Quick hack to enable RPS on Linux when in a hurry.
- Enabling receive packet steering at boot
- Installing OpenBSD on OVH's VPS 2016 KVM machines.
- Needles and haystacks: Finding the one bad request among billions with tcpdump
- 1M HTTP Requests per second using Nginx and Ubuntu 12.04 on EC2
- OSX: Where are my
- Python: pcap modules comparison
- VMWare: Routing and Large Receive Offload considered harmful
I've been thinking about running OpenBSD again for a while now, yesterday I had some inspiration and decided to try to boot it on OVH's VPS machines.
OVH doesn't have the best reputation regarding availability and support (both of which I confirmed in the past...), but they are cheap and they have a datacenter in Beauharnois, Qc, that's less than 50km from home.
They're only offering Linux distribution for their VPS SSD instances at the moment, but since the virtualzation technology is KVM, booting the OpenBSD ramdisk kernel (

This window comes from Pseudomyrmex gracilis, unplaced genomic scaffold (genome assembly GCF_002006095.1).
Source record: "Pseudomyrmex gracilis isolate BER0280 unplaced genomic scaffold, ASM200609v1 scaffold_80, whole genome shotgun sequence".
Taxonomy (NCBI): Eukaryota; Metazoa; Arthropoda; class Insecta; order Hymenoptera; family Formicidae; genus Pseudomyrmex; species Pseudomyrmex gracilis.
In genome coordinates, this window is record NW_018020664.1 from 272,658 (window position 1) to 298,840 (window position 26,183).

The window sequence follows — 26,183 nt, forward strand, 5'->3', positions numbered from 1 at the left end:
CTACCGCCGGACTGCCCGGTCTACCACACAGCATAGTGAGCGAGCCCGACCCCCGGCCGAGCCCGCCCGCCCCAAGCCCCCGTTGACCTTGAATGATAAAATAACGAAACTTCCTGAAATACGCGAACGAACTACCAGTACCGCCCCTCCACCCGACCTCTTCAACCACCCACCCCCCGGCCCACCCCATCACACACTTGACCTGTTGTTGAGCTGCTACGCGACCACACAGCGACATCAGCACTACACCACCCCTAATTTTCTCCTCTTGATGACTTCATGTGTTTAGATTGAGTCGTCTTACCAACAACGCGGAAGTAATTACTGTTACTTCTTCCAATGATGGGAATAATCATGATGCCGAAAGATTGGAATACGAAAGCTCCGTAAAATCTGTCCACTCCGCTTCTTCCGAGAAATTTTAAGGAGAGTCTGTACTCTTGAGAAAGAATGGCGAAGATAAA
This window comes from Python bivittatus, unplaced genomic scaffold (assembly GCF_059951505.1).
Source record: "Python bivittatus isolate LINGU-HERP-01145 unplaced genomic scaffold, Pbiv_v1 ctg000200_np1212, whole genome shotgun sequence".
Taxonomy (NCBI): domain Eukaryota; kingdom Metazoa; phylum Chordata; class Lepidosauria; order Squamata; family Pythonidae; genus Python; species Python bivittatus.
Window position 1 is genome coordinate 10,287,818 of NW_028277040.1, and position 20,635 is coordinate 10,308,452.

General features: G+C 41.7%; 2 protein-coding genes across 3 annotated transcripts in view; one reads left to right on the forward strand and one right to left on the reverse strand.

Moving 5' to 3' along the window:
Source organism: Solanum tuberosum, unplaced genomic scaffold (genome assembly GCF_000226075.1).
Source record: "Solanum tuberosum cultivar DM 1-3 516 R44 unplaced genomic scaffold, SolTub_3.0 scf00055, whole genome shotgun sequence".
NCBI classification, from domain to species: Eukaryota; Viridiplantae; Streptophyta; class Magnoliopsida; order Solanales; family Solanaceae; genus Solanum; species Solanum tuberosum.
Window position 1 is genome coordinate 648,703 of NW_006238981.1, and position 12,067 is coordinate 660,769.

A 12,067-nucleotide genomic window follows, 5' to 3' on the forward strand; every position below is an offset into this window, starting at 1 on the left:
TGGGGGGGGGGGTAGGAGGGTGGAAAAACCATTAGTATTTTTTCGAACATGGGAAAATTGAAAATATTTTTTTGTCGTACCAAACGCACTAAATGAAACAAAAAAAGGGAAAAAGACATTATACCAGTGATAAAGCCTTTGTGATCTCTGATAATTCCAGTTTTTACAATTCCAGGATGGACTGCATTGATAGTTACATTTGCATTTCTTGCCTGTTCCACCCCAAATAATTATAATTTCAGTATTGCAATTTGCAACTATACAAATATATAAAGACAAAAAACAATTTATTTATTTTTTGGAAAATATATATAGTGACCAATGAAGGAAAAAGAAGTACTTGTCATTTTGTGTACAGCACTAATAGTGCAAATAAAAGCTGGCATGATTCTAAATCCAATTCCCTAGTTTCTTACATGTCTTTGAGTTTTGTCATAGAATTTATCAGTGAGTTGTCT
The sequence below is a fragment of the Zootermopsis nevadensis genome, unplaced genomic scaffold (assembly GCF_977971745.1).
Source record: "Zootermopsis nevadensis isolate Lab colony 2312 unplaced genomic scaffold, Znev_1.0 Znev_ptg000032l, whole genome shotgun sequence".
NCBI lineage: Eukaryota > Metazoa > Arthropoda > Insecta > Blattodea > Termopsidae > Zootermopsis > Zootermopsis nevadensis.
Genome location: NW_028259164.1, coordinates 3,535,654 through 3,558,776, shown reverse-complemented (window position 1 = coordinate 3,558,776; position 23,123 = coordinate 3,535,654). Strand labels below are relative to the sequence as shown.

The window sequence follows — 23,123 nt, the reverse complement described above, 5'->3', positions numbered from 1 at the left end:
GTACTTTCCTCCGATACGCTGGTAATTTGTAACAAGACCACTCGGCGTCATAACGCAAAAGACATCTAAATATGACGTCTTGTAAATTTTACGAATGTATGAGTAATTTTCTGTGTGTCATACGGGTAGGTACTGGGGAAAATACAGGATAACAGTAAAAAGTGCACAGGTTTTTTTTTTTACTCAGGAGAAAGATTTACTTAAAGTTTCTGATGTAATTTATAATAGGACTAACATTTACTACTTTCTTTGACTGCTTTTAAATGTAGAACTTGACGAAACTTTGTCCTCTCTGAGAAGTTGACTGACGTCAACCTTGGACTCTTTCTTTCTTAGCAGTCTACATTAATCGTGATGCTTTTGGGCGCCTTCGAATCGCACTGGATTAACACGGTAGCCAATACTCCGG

bsd.rd) and doing the installation is all that is needed to get a working OpenBSD machine.
Here's how I did it.
This week, we had a few weird crashes with an HTTP server which we could not easily reproduce and we had a hard time pin-pointing the source of the issue. We knew the problems were triggered by bad input, but since the process was continuously receiving around 3000 requests per second at the time, it was pretty hard to isolate the exact request(s) that made it crash.
The idea we had was to capture HTTP requests data up to the point where the process crashed. Then, we would open the trace and look for the last successful requests, the faulty one would be in there somewhere.
At work, we have been doing quite a few tests lately to understand what is the maximum number of http queries per second (QPS) that a modern server running Ubuntu 12.04 with a recent Linux kernel could handle.
While doing some packet drop testing for a pcap script I'm writing with a collegue a work, I hit a strange situation on my Mac where
abwould do ~16k HTTP connections really fast, then stop, then timeout.
Turns out this is caused by the lack of available ephemeral port …
an overview of python modules wrapping libpcap
If you're doing ip routing on a VMware virtual machine, make sure to disable Large Receive Offload (LRO) at the vmware level or it will fail in interesting ways.